Are Long Lines the ‘New Poll Tax’?

Michael Peshkin

The number of Election Day news articles referring to long lines at polling places correlates strongly with African-American population. For a larger version of this graph and its sources, click here.

Did Rachel Mad­dow mean to sug­gest racism in nam­ing long polling place lines as the new poll tax”? After all, poll tax­es were out­lawed in 1964 by the 24th Amend­ment, which end­ed a mech­a­nism of vote sup­pres­sion dat­ing back almost a century.

Long lines are not just a quadrennial problem: they leave lasting scars on the democratic process.

After the rat­i­fi­ca­tion of the 15th Amend­ment in 1870 (“The right of cit­i­zens of the Unit­ed States to vote shall not be denied or abridged…on account of race, col­or, or pre­vi­ous con­di­tion of servi­tude.”) the South react­ed with intim­i­da­tion of black vot­ers through vio­lence. With­in a few years poll tax­es were enact­ed, very effec­tive­ly dis­en­fran­chised the great major­i­ty of blacks, who could not come up with the cash that the tax required them to pay in order to vote.

Today, inten­tion­al vote sup­pres­sion is ille­gal. So why would Mad­dow refer to long lines as a poll tax? Aren’t lines just a bureau­crat­ic sna­fu, the inevitable con­se­quence when vot­er turnout over­runs pre­dic­tions and an under-pre­pared coun­ty elec­tion appa­ra­tus strug­gles to cope?

Maybe not. Two gen­er­a­tions after the Civ­il Rights Act, long lines at polling places show a strik­ing cor­re­la­tion with the per­cent­age of African-Amer­i­cans in the vot­er pop­u­la­tion. States with a greater African-Amer­i­can pop­u­la­tion had more reports of long lines.

(Despite all the study and prob­ing that elec­tions and the elec­torate endure, there is no actu­al sur­vey of polling place delays. In the graph, the fig­ures for long lines” are derived from a tal­ly of Elec­tion Day news reports orig­i­nat­ing in each state that include that term.)

Long lines aren’t rec­og­nized for the cor­ro­sive effect that they have. News accounts on Elec­tion Day depict­ed will­ing­ness to wait in lines as a sym­bol of vot­ers’ com­mit­ment. We heard of vot­ers who wait­ed six hours in Mis­souri, and of a woman in South Car­oli­na who stayed in line while in labor.

What is vis­i­ble becomes news, what is not vis­i­ble goes unac­knowl­edged. The many would-be vot­ers who did not wait in line did not make it onto TV, because they weren’t around for the inter­view. Many had chil­dren or elders to care for, or jobs that wouldn’t allow them the time off. For oth­ers, it just wasn’t worth it. Because we don’t hear from these vot­ers, they are iden­ti­fied by their absence: less com­mit­ted, less civic-mind­ed, less polit­i­cal­ly involved, and cer­tain­ly of less inter­est to the politi­cians they don’t help to elect.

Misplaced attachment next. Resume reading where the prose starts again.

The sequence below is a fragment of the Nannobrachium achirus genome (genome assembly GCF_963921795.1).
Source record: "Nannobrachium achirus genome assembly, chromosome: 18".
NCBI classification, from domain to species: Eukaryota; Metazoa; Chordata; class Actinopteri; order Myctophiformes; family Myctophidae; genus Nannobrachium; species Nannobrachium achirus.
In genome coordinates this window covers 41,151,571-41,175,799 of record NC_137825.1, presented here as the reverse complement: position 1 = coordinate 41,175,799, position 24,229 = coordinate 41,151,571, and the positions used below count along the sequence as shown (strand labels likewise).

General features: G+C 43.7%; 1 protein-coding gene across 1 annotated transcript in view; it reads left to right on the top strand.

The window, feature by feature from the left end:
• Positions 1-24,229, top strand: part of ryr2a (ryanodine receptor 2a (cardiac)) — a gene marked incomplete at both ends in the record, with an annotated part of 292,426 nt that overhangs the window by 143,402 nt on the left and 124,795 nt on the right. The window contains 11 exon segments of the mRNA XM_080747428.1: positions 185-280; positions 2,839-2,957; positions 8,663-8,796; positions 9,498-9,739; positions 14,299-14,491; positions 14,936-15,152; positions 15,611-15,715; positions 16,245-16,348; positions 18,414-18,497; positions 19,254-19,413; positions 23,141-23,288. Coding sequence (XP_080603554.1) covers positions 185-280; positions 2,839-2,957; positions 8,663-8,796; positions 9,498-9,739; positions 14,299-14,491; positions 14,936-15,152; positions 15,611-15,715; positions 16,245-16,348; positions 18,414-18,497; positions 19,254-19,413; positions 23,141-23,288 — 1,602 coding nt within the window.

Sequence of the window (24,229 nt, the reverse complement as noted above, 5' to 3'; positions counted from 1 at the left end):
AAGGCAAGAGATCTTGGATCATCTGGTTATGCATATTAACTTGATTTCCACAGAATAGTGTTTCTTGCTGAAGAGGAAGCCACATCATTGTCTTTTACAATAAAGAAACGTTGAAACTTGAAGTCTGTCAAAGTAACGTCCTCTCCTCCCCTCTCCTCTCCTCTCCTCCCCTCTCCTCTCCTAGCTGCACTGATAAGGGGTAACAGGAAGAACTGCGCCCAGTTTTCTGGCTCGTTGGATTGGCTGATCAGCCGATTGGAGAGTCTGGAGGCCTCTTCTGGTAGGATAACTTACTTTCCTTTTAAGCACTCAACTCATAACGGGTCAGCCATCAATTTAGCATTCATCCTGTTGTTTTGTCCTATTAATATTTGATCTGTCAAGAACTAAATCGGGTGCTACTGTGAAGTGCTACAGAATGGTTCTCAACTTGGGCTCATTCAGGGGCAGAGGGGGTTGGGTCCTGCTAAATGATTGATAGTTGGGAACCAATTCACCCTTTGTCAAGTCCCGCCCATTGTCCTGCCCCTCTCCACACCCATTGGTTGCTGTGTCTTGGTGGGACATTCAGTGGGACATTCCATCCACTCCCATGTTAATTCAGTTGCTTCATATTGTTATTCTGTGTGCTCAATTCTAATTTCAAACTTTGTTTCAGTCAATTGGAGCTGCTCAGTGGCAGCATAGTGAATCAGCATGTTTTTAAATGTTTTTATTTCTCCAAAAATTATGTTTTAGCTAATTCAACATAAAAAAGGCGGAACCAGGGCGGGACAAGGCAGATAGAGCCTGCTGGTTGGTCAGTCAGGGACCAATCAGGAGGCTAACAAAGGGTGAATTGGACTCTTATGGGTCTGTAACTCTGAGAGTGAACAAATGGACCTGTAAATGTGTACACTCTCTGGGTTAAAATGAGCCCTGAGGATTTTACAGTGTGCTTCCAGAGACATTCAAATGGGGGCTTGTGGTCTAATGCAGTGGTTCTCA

Long lines are not just a qua­dren­ni­al prob­lem: they leave last­ing scars on the demo­c­ra­t­ic process. The cost of vot­ing encour­ages peo­ple to become habit­u­al non-vot­ers, to ratio­nal­ize vot­ing as too much trou­ble and inef­fec­tive, to not reg­is­ter for elec­tions they won’t par­tic­i­pate in, and to become cyn­i­cal about the idea of elect­ed rep­re­sen­ta­tion. Whole com­mu­ni­ties, and minor­i­ty com­mu­ni­ties in par­tic­u­lar, gain rep­u­ta­tions for low par­tic­i­pa­tion. This fact is duly not­ed by the polit­i­cal estab­lish­ment, which attends to the needs of those com­mu­ni­ties accordingly.

Lines to vote are so stan­dard in many places that we see them as inevitable, or avoid­able only at con­sid­er­able expense. It isn’t so. A nation­wide man­dat­ed ratio of vot­ing sta­tions to vot­ers would solve the prob­lem. Some vot­ing tech­nolo­gies use inex­pen­sive vot­ing sta­tions, of which there can be as many as nec­es­sary, and require only one high-tech bal­lot scan­ner per polling place. These tech­nolo­gies are also the more trust­wor­thy ones, as they retain a paper bal­lot marked by each voter.

Lines are not inevitable. What is inevitable, is that where there are lines, few­er peo­ple vote, not because they leave the line but because so many don’t get in the line in the first place. Where not as many peo­ple vote, one par­ty ben­e­fits. If long lines occur most­ly in urban or minor­i­ty neigh­bor­hoods, the par­ty that expects a major­i­ty of that demographic’s vote is the par­ty that los­es votes – and elections.

[Editor’s note: The orig­i­nal ver­sion of this arti­cle stat­ed that the 1964 Civ­il Rights Act abol­ished poll tax­es. In fact, the 24th Amend­ment, rat­i­fied in 1964, out­lawed the use of poll tax­es in fed­er­al elec­tions. In These Times regrets the error.]

Michael Peshkin is an engi­neer­ing pro­fes­sor at North­west­ern Uni­ver­si­ty. He invites sta­tis­ti­cal­ly ori­ent­ed read­ers to con­sid­er the ques­tion of how much polling place lines affect elec­tion out­comes at vote​back​home​.com/​l​o​n​g​lines.
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